Asking questions has many different contexts in our field whether the power dynamics between funder and fundee or just performing due diligence to mitigate risk and the most rewarding form of risk our sector should be taking right now is – being willing to experiment and fail fast. Meena leans very much on the latter, sharing that “The sooner we allow ourselves and our teams to try new things, learn from those actions, and move forward, the better we can build our sector post-pandemic. For example, work from home is quickly becoming a global issue for every organization. If nonprofits embrace new ways of collaboration and working willingly, staff retention and engagement could improve.”

And while Meena sees the opportunities for the sector as we find our way through the fog of COVID, she believes that data will be the fuel needed to leave the past 18 months (and the outdated practices of the past) squarely in the rear view mirror.

We mentioned that Meena’s independent consulting practice, NamasteData, builds research and analytics solutions. But what is important to know is her why. She best describes her drive as being a passion for wanting to help nonprofits use inclusive and equitable solutions on the whole spectrum of data collection, the analysis itself, and how that output is consumed. “Any inequity in the spectrum takes us further away from the community we impact through our work. I want to demystify traditional research and analytics solutions (say, engagement surveys) and empower the use of their data to foster meaningful relationships with their constituency.”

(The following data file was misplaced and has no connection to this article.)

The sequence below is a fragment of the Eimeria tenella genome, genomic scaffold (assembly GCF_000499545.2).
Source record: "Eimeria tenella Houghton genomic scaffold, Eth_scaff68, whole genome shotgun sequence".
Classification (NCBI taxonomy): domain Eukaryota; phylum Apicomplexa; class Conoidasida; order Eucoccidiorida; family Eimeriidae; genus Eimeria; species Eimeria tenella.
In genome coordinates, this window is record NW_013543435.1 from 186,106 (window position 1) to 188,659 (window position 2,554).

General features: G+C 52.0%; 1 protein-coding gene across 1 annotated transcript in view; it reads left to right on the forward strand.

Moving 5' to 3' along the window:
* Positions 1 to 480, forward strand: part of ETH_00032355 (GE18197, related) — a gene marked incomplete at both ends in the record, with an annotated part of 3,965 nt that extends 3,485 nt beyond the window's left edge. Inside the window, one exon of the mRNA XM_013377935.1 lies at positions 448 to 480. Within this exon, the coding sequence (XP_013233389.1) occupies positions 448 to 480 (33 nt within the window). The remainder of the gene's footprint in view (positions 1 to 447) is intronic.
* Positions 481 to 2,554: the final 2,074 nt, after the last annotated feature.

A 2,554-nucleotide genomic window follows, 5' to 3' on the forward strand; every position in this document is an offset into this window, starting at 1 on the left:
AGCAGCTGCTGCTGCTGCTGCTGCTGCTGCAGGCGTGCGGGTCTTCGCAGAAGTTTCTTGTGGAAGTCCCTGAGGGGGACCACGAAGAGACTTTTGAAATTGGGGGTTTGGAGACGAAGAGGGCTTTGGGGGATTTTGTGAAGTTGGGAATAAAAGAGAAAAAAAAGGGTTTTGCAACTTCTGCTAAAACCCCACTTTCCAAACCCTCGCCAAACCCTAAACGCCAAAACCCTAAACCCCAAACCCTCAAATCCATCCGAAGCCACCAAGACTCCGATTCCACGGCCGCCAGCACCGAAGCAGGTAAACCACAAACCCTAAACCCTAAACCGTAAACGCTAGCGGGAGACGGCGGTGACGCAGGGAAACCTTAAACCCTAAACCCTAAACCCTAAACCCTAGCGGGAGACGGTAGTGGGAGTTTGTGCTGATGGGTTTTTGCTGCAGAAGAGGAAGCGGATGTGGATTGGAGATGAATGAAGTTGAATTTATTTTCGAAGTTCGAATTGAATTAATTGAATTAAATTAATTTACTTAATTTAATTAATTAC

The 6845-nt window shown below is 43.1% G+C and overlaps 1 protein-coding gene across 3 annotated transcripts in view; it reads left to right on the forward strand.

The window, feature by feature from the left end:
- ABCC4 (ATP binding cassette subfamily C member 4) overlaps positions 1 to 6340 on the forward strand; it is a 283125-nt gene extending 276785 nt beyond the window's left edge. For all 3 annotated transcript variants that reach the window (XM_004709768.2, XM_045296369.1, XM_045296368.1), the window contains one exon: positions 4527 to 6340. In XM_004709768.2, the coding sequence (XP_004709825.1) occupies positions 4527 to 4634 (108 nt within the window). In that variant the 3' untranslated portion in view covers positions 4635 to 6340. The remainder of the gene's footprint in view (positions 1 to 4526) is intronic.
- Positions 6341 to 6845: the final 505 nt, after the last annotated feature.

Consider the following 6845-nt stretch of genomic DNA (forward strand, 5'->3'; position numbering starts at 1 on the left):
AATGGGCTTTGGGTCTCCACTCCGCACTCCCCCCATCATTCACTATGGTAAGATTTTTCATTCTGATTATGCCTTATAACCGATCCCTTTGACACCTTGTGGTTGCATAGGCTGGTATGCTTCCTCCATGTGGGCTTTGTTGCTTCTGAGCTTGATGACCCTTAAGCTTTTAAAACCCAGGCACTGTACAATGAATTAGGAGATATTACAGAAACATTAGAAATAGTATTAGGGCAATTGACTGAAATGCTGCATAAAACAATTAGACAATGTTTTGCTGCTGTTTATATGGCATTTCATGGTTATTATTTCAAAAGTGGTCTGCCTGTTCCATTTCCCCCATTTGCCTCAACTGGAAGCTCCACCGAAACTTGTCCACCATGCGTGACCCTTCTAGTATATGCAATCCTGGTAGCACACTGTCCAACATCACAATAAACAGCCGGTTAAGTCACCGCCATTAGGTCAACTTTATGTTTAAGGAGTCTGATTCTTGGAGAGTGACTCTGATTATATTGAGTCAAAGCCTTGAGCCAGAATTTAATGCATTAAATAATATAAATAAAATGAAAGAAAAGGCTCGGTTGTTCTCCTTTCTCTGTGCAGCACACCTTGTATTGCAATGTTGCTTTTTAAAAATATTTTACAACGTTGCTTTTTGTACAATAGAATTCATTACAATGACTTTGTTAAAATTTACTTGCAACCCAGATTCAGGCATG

And that’s ultimately how the dots connected for Meena as Steve Jobs famously pointed out in his 2005 commencement speech to Stanford University students. It’s all about meaningful relationships that just happen to be powered through education and empowerment – it’s what drove Meena at 21 and what drives her to this very day.

“I think people are the strongest foundation upon which our sector stands. Taking the time to get to know someone – whether they are a prospect researcher from Dallas, major gifts officer from Seattle, or a VP of Impact from NYC – you never know what you might learn from others.